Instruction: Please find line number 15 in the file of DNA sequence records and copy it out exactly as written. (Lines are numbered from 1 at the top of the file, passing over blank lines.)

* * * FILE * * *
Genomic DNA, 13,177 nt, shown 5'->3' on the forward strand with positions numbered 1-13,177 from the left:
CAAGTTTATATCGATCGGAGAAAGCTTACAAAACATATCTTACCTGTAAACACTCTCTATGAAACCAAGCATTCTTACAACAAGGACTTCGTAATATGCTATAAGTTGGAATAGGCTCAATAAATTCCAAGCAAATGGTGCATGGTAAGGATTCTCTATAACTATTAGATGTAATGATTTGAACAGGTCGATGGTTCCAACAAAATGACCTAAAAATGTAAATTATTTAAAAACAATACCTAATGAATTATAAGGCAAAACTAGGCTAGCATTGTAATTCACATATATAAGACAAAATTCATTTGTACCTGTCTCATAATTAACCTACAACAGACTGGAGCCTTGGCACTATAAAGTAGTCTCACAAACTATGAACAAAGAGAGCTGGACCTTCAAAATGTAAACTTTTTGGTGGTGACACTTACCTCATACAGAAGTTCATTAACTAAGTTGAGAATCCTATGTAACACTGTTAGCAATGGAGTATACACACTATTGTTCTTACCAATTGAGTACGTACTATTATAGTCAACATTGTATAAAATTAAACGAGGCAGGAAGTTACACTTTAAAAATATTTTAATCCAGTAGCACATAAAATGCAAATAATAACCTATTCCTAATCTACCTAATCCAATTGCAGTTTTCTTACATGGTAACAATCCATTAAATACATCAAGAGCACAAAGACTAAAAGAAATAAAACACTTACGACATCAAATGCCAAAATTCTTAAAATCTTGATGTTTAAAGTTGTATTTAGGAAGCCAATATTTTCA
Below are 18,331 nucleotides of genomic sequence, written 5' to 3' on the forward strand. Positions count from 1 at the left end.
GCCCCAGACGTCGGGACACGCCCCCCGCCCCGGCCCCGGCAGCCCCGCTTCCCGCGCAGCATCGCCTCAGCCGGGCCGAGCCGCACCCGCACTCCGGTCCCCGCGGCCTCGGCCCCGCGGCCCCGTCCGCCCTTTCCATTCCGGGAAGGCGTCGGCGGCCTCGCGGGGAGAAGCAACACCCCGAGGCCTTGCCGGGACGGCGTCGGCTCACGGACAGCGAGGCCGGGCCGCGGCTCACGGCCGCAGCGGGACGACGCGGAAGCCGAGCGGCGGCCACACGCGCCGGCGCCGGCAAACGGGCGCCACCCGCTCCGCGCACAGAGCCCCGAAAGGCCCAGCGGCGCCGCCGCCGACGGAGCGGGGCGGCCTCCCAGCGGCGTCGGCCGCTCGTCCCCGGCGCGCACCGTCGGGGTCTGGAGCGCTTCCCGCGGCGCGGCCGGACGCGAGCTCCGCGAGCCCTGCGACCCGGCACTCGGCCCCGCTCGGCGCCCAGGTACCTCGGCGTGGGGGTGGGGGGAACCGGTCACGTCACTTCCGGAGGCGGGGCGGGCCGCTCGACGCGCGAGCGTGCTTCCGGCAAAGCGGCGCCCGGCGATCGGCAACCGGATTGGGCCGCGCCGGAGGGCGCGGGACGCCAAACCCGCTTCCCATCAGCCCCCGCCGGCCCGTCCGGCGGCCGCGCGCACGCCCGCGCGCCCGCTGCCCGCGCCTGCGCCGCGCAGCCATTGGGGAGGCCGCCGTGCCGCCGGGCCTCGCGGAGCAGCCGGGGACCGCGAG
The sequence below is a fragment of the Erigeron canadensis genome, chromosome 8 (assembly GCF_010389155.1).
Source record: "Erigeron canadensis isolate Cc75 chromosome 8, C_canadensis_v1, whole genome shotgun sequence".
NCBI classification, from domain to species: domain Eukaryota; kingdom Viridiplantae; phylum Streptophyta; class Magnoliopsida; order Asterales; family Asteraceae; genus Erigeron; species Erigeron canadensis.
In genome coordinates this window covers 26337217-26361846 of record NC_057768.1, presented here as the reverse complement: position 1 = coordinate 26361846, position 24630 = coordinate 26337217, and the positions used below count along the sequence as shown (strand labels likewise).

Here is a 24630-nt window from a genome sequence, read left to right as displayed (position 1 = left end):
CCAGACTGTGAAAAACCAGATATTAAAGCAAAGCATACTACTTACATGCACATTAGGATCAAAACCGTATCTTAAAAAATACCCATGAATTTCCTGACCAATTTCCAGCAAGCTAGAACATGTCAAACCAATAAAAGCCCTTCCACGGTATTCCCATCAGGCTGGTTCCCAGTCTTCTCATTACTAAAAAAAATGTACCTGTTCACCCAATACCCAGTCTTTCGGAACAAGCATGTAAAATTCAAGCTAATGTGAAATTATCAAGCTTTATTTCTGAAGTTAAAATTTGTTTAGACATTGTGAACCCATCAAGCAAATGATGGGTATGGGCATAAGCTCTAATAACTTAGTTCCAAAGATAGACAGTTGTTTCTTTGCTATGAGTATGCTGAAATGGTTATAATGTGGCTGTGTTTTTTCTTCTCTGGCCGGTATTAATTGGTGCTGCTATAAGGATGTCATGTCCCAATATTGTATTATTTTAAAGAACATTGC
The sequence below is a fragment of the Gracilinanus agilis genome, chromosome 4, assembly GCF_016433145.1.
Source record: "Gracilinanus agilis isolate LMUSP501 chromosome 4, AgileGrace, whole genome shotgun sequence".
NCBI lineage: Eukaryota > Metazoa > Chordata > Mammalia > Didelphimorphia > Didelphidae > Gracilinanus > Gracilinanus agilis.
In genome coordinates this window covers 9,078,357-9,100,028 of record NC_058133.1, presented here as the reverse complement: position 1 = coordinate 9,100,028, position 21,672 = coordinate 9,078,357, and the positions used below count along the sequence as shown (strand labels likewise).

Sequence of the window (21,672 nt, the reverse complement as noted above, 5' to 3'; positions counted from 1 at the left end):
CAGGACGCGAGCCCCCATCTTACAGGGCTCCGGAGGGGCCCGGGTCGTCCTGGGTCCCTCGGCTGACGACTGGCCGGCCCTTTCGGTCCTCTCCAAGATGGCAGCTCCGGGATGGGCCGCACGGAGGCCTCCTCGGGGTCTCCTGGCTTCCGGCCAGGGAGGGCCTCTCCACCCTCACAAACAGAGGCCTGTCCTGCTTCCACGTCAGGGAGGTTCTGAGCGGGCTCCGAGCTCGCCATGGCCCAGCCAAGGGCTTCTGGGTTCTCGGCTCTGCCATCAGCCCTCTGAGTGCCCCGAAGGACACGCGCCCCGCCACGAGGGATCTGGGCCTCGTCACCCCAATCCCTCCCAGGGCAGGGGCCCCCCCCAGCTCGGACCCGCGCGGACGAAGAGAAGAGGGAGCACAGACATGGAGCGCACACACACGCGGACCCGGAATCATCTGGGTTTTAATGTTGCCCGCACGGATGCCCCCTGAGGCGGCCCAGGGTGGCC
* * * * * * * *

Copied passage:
Sequence of the window (21,672 nt, the reverse complement as noted above, 5' to 3'; positions counted from 1 at the left end):